2) about armed icebreaker "Stepan Makarov" [built by Swan Hunter WR in 1916, 2156 brt]. The ship was lost around 17.11.1941 during run Tuapse - Sevastopol with food supplies/ammunition on board. Lost because of officially unknown reason, 120 men were lost. Some historians mention several versions - that crew of icebreaker decided to turn one's coat [but radioman sent message and icebreaker was sank by Soviet aviation or submarine]. But much more possible is the following version [according to historian Strelbitsky, who investigated Central Naval Archive]: just before run icebreaker got new code name "Kerch", and 18.11.1941 the radio message was received by radio station of Sevastopol defensive area: "Icebreaker "Kerch"...Sinking...Exploded on mine...Send patrol boats". As nobody knew about new codename in Sevastopol, it was decided that was German radio provocation, so no patrol boats were sent for rescue operation. Probably, "Stepan Makarov" hit floating mine and sank soon, survived crewmembers couldn't reach coast in cold water and strong fog.
http://www.rustrana.ru/articles/11608/p1065241194_1.jpg
3) about cargo steamer "Kommunist" [built by Sunderland SB Co in 1891, 1941 brt]. The ship was lost 19-23.02.1942 during run Novorossisk-Sevastopol with cargos on board. Possible reason of loss - storm, but exact date and coordinates are unknown. All crew (34 men) was lost.

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Post by kgvm » 07 Aug 2007 09:48

BIGpanzer wrote:
As for "Volga", please, remind me what kind of ship is it? This could be cargo ship built in Netherlands in 1936 for USSR [Baltic State Steamship Company, BGMP]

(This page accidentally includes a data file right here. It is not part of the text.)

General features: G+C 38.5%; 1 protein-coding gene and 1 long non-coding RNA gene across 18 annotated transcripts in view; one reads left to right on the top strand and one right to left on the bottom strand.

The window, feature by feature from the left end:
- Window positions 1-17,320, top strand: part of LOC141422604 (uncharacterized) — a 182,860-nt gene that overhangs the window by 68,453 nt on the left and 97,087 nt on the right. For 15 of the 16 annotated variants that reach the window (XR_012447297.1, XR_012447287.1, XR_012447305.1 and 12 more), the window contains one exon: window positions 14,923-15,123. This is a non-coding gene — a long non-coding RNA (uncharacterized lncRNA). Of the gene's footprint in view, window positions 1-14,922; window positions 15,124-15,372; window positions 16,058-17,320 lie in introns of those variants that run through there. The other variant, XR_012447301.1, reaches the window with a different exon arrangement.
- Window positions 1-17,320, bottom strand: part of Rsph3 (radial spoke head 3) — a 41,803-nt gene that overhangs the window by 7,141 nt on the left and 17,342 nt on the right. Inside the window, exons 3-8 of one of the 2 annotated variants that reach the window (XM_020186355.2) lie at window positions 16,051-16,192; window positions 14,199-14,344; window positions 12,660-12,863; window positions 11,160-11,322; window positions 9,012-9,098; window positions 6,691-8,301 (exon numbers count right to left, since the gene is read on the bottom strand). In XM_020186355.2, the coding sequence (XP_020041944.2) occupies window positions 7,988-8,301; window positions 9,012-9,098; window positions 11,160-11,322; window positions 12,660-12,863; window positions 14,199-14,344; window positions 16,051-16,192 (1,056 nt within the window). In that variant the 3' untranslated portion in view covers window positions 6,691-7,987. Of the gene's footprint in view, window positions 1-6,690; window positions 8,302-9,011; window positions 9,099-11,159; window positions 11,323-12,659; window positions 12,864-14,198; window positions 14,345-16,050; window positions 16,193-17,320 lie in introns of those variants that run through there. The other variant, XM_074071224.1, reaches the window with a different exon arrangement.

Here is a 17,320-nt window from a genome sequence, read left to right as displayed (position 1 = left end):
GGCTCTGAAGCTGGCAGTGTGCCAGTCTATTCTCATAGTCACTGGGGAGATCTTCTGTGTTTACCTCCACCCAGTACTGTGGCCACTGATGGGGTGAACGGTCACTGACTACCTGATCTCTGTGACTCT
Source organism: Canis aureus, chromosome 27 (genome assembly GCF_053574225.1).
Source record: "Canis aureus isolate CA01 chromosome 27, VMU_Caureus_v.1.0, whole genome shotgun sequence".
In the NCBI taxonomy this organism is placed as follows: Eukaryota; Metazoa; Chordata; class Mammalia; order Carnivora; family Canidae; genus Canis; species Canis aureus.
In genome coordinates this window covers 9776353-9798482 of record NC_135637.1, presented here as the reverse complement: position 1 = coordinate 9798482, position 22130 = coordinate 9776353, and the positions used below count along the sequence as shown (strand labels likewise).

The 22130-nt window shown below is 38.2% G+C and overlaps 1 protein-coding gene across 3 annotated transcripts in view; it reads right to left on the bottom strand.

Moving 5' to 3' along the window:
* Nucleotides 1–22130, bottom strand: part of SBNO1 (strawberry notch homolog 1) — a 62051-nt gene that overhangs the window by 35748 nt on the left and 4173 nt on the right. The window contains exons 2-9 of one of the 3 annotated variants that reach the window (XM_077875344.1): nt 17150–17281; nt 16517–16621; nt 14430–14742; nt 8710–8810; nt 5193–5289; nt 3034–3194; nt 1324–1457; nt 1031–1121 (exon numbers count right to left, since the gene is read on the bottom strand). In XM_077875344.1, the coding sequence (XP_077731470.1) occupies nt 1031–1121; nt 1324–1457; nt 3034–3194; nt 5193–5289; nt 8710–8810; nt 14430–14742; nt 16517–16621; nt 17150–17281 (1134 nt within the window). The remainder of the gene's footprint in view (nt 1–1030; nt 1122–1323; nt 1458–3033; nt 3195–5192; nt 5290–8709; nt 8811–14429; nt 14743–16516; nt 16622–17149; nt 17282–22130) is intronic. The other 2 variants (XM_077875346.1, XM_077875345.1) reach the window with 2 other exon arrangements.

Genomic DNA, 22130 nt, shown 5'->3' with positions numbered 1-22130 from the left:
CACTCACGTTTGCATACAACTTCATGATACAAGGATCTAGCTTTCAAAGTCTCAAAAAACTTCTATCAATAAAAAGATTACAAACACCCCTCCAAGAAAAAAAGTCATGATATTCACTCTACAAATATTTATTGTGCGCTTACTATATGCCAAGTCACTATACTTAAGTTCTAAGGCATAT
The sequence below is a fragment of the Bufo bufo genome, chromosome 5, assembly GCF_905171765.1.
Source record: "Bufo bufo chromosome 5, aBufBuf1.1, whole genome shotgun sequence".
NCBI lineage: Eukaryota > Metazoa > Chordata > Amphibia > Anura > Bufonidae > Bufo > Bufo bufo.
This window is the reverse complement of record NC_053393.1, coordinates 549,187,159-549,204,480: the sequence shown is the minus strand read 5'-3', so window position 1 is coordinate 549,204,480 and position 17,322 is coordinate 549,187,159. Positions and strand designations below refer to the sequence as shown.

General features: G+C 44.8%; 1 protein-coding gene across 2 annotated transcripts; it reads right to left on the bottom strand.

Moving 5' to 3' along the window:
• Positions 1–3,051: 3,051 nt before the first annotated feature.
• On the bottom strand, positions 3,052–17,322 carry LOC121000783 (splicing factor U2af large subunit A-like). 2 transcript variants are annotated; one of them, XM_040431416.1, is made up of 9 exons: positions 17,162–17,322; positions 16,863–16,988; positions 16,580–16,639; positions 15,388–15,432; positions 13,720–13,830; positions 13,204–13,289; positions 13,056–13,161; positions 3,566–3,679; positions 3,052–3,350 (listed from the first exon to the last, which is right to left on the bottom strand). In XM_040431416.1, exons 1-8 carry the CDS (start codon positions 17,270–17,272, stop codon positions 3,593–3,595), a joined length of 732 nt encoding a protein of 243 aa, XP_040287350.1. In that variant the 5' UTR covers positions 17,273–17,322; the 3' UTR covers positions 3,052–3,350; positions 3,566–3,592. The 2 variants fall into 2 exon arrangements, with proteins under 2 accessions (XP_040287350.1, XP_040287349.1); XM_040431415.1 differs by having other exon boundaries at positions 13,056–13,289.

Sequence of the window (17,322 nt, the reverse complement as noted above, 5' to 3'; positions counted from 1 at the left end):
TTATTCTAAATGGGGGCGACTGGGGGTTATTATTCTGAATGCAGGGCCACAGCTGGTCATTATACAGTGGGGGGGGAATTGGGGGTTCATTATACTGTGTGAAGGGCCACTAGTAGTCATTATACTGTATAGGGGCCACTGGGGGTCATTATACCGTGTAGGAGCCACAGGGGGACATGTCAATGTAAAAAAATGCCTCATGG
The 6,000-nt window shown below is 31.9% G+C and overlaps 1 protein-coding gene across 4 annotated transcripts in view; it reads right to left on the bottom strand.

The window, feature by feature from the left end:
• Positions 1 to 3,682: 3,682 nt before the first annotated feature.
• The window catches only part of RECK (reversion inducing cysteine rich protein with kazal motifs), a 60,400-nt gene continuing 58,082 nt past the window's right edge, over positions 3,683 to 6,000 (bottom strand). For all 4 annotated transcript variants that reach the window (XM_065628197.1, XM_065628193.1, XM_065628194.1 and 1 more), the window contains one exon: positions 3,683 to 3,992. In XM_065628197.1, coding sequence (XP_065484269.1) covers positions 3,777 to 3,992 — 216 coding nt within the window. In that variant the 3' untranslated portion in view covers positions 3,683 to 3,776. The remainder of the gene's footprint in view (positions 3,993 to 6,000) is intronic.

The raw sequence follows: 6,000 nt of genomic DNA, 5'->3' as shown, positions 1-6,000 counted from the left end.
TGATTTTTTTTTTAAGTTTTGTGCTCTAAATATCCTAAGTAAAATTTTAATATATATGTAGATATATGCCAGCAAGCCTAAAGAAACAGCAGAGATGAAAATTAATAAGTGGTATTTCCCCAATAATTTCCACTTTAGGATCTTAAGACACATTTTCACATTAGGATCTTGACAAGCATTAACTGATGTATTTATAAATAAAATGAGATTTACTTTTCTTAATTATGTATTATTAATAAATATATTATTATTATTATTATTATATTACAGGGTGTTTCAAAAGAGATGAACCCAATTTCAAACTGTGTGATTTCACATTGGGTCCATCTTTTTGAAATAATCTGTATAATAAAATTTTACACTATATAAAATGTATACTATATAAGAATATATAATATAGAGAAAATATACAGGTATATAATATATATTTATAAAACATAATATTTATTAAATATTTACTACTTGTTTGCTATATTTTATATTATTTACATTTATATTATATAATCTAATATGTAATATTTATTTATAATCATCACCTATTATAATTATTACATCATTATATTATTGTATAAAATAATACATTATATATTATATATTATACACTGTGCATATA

http://www.photoship.co.uk/JAlbum/Old%2 ... lga-01.jpg

Yes, it's the "Volga" of 1936 (sister ships "A. Andreev" and "Tsiolkovsky"
Regards
Klaus Günther

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Post by BIGpanzer » 07 Aug 2007 10:04

kgvm wrote:
Yes, it's the "Volga" of 1936 (sister ships "A. Andreev" and "Tsiolkovsky")

Thanks!
AFAIK Dutch-built cargo diesel ship "A. Andreev" survived the war [used by Far-Eastern State Steamship Company in 1939-1955, was sank because of collision in 1966 in North Sea], "Volga" (ex-"Kosarev") also survived the war [used by Far-Eastern State Steamship Company in 1940-1946, participated in Polar convoy RA-51, scrapped in 1968].
http://ntic.msun.ru/ntic/exhibition/fesco/pic/f4_1.jpg
http://ntic.msun.ru/ntic/exhibition/fes ... /f4_2.html ["A. Andreev"]
http://ntic.msun.ru/ntic/exhibition/fes ... 175_1.html
http://ntic.msun.ru/ntic/exhibition/fes ... 175_2.html ["Volga"]

As for "Tsiolkovsky" [from Murmansk State Steamship Company] - the ship performed convoy run QP-11 with timber on board and it was lost during combat of convoy with destroyers Z-24, Z-25 and submarine U-589 in Barents Sea 100 miles to the north from Kola bay [71.46N 34.30E] 01.05.1942. "Tsiolkovsky" was torpedoed by destroyer and sank soon, 33 crewmembers of "Tsiolkovsky" were lost (including captain V.G. Levitsky) and 13 were rescued by British corvette.

Regards, BP
Last edited by BIGpanzer on 07 Aug 2007 16:24, edited 3 times in total.